Macedonia seethes with ethnic tension

European Union governments are expressing increasing concern at ethnic tensions in Macedonia which they say have brought the former Yugoslav republic to "boiling point". The British, French and Greek ambassadors handed Branko Crvenkovski, the Macedonian Prime Minister, an EU statement last Tuesday that urged a peaceful end to a three-week-old confrontation between Slav Macedonian students and members of the country's ethnic Albanian minority.

At the same time the Macedonian government has asked the United Nations to suspend plans to scale down its 1,100-strong peace-keeping force in the country, ostensibly because of the turmoil in neighbouring Albania. The UN force, which contains 500 Americans, has helped preserve Macedonia's precarious stability since 1993, but it was due to be reduced by 300 troops by the end of April.

Both the Macedonian government's request and the EU statement underline the continuing tensions in Macedonia, where most people are Slavic-speakers but ethnic Albanians make up 23 per cent of the 2 million population. The latest disturbances began on 17 February in the capital, Skopje, and quickly spread to Tetovo, an ethnic Albanian stronghold in western Macedonia.

According to Emrie Sadikoska, an ethnic Albanian student representative, Slav Macedonian university and high school students have chanted slogans such as "Gas chambers and death to the Albanians". Ethnic Albanians have responded with chants such as "Macedonians out of Tetovo".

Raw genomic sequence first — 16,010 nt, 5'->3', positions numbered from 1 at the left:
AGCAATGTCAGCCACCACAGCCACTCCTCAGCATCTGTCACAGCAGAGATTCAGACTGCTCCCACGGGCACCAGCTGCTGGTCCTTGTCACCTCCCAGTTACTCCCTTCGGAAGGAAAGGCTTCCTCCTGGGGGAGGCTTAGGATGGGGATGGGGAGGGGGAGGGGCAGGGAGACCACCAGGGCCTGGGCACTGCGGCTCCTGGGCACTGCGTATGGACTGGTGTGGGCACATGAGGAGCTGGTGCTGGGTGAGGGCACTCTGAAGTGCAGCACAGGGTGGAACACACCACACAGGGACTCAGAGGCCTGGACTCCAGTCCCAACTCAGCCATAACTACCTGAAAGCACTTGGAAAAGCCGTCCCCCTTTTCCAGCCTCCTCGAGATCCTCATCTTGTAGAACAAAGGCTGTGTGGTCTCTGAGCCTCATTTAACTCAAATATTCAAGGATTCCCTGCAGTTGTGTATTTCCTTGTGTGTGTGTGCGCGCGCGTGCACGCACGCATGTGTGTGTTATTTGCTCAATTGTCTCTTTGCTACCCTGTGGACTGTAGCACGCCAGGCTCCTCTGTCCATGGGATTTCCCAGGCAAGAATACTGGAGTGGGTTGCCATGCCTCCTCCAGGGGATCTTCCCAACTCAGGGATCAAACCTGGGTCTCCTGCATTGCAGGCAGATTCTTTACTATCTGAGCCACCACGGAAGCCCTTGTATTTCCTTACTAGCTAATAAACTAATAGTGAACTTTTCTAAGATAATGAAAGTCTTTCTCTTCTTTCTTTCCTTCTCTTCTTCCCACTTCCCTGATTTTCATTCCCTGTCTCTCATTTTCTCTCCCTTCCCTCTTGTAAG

Tetovo is a highly sensitive city because it borders not only Albania but the mainly Albanian-populated Serbian province of Kosovo, itself seething with ethnic rivalries. About 80 per cent of Tetovo's 100,000 people are ethnic Albanians, and their efforts to operate an Albanian- language university have angered the Macedonians. Some Macedonians suspect the ethnic Albanians of harbouring ambitions of secession and unification with Albania and Kosovo. The Albanians of western Macedonia declared themselves autonomous in 1992.

Last autumn about 1,000 ethnic Albanian schoolchildren were struck down by a mysterious illness that caused headaches and breathing problems. Some ethnic Albanians accused Slav Macedonians of poisoning the children, but World Health Organisation experts said the outbreak had psychological causes.

Underlining the West's fears that unrest in Macedonia could spark a wider Balkan conflict, the EU statement said: "A stable and prosperous country is not only in the interest of the population of Macedonia, but also essential for the stability of the region as a whole."

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